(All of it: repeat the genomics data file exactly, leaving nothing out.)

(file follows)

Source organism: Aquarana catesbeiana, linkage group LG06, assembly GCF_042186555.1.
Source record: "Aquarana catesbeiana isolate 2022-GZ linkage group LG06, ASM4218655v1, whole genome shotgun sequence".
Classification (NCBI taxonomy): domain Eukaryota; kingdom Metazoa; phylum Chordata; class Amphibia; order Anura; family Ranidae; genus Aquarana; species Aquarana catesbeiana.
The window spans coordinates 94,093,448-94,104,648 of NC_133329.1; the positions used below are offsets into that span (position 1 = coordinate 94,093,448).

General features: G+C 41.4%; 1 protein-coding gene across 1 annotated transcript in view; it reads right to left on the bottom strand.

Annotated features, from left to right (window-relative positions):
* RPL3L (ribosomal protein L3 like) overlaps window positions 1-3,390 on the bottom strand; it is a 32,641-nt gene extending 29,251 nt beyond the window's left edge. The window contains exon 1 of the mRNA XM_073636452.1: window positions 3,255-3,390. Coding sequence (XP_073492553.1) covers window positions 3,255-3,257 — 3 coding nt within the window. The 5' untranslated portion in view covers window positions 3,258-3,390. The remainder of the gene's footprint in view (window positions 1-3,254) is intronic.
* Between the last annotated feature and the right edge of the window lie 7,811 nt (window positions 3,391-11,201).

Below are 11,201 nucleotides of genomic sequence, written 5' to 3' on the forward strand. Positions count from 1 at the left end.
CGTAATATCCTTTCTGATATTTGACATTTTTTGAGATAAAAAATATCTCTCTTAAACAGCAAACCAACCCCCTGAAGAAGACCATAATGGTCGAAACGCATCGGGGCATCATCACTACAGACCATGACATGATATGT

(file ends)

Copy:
Source organism: Aquarana catesbeiana, linkage group LG06, assembly GCF_042186555.1.
Source record: "Aquarana catesbeiana isolate 2022-GZ linkage group LG06, ASM4218655v1, whole genome shotgun sequence".
Classification (NCBI taxonomy): domain Eukaryota; kingdom Metazoa; phylum Chordata; class Amphibia; order Anura; family Ranidae; genus Aquarana; species Aquarana catesbeiana.
The window spans coordinates 94,093,448-94,104,648 of NC_133329.1; the positions used below are offsets into that span (position 1 = coordinate 94,093,448).

General features: G+C 41.4%; 1 protein-coding gene across 1 annotated transcript in view; it reads right to left on the bottom strand.

Annotated features, from left to right (window-relative positions):
* RPL3L (ribosomal protein L3 like) overlaps window positions 1-3,390 on the bottom strand; it is a 32,641-nt gene extending 29,251 nt beyond the window's left edge. The window contains exon 1 of the mRNA XM_073636452.1: window positions 3,255-3,390. Coding sequence (XP_073492553.1) covers window positions 3,255-3,257 — 3 coding nt within the window. The 5' untranslated portion in view covers window positions 3,258-3,390. The remainder of the gene's footprint in view (window positions 1-3,254) is intronic.
* Between the last annotated feature and the right edge of the window lie 7,811 nt (window positions 3,391-11,201).

Below are 11,201 nucleotides of genomic sequence, written 5' to 3' on the forward strand. Positions count from 1 at the left end.
CGTAATATCCTTTCTGATATTTGACATTTTTTGAGATAAAAAATATCTCTCTTAAACAGCAAACCAACCCCCTGAAGAAGACCATAATGGTCGAAACGCATCGGGGCATCATCACTACAGACCATGACATGATATGT